Vehicles | September 25, 2020 1:18 pm

The Model S Plaid Is Now the Quickest and Most Expensive Tesla

Do you really need a car that goes 0 to 60 in under two seconds?

Red Tesla Model S electric sedan in a hangar
The Tesla Model S Plaid is here, and it costs up to $156,490.
Tesla

While the general consensus is that Tesla’s Battery Day event on Tuesday was underwhelming (though that consensus is truly a load of crap), the big takeaway from a product standpoint is that Elon Musk predicted they’d have a $25K electric car available in three years. 

Whether or not the automaker meets that goal remains to be seen, but for now, Tesla seems intent on capturing the other end of the car-buying spectrum with the Model S Plaid, a new high-performance version of their luxury sedan that starts at a whopping $139,990 but, as Jalopnik pointed out, can be configured as high as $156,490.

That price increase may seem ludicrous as the Model S was “introduced nearly a decade ago with no announced plans for an actual traditional model-cycle update,” as Jalopnik noted (the base price for the Performance model, previously the higher-end version, was considerably less at $94,990), but the Plaid’s offerings — if accurate — make it certainly worth the money.

The Model S Plaid, which is available to order now for delivery in late 2021, will reportedly go from 0 to 60 mph in under two seconds, hit a top speed of 200 mph and even, miraculously, have a range of 520 miles on one charge. That first stat means “it will comfortably be the quickest production car ever,” according to Carscoops.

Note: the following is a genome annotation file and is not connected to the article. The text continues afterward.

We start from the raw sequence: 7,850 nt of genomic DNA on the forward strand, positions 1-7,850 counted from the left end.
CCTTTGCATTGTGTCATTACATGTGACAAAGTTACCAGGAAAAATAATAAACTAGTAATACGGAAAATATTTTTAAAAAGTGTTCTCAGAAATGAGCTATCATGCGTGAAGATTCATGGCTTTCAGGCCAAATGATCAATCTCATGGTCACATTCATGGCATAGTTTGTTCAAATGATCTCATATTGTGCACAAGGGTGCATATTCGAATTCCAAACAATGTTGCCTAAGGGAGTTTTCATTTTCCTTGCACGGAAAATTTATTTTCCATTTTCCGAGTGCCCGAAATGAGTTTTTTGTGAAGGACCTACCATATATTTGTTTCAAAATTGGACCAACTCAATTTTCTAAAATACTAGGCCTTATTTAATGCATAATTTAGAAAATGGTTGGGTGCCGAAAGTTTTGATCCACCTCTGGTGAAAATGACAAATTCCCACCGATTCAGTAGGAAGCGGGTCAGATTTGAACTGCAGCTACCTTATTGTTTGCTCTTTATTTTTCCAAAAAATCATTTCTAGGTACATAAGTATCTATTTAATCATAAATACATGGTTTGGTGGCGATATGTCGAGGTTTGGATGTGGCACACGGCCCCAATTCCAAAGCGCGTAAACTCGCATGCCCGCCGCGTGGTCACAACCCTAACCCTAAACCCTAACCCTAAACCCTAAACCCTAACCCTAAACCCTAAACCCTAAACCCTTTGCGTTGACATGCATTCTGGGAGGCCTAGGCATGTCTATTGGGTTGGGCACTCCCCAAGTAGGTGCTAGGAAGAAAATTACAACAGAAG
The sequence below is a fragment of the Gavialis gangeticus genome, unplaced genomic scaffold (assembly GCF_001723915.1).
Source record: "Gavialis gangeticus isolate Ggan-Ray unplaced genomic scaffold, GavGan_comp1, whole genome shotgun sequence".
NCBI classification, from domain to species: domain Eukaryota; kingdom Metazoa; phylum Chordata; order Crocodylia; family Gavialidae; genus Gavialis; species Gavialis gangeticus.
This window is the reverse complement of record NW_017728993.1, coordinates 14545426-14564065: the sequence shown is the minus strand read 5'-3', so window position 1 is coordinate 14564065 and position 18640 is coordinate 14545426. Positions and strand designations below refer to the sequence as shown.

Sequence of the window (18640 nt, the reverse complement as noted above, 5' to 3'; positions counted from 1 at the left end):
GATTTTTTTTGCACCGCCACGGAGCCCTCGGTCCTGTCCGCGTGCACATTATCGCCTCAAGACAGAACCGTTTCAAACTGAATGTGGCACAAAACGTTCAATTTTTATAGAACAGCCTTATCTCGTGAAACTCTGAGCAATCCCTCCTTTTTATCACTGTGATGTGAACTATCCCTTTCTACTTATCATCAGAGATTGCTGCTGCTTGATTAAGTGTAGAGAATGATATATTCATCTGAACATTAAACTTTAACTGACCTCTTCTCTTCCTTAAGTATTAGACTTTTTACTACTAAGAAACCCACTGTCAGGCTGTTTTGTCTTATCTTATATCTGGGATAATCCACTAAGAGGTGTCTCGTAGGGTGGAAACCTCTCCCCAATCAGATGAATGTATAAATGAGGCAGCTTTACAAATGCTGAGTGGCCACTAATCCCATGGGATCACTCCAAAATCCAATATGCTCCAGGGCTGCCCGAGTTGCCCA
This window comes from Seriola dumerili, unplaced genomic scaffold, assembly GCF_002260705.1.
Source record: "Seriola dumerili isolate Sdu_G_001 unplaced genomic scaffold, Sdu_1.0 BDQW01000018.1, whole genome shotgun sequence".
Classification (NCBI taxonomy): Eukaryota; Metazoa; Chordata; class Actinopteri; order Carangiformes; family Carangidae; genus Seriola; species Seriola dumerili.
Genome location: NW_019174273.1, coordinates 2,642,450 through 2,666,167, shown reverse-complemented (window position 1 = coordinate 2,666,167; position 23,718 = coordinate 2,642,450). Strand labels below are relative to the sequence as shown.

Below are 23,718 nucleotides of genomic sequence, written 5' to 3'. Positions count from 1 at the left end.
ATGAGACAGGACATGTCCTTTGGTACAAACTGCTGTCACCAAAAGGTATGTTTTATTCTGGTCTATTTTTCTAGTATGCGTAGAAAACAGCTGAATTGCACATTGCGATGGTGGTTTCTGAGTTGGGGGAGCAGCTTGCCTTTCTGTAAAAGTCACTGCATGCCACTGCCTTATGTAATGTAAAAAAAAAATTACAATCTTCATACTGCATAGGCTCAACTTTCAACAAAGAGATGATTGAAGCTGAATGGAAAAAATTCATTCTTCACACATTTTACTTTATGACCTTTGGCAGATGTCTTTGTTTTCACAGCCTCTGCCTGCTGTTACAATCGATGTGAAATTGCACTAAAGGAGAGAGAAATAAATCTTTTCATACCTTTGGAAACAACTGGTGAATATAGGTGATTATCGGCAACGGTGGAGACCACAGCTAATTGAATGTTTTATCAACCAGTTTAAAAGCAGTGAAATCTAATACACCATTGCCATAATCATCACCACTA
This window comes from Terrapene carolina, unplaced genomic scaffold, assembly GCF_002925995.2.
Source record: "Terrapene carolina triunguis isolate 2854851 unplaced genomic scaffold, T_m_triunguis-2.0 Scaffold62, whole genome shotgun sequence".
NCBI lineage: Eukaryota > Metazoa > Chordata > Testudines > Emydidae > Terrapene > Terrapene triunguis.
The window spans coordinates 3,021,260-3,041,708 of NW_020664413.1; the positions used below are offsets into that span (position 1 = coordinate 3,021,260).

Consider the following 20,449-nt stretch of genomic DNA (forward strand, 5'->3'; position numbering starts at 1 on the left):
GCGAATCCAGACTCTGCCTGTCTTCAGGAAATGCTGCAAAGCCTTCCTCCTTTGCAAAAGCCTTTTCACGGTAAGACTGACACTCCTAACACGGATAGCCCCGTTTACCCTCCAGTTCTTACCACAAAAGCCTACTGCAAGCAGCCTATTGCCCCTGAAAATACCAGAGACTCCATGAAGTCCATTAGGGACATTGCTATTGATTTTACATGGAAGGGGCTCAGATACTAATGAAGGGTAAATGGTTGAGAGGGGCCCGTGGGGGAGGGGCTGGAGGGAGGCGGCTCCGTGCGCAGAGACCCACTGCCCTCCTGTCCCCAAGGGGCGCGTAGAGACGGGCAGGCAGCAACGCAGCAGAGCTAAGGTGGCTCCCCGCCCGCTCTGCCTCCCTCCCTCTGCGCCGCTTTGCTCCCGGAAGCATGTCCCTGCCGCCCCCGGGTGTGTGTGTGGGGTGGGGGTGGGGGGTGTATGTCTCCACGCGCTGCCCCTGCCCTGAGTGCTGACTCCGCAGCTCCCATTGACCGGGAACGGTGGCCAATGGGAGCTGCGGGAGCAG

During Battery Day, Elon Musk announced the Plaid configuration with a claim that the car achieved a lap time of 1:30.3 at the Laguna Seca Raceway, beating out the Lucid Air, an EV competitor from a former Tesla engineer. To prove it, Tesla tweeted out video from inside the car.

The Plaid’s specs seem tuned specifically to agitate Lucid Motors, as the 0 to 60 time, range and horsepower all eke out the Lucid Air. 

In other Tesla news, Elon Musk hinted at a smaller version of the Cybertruck for international markets, two months after he laid out his fallback plan for the U.S. The code word for the compact model? “Tight Wolverine.”

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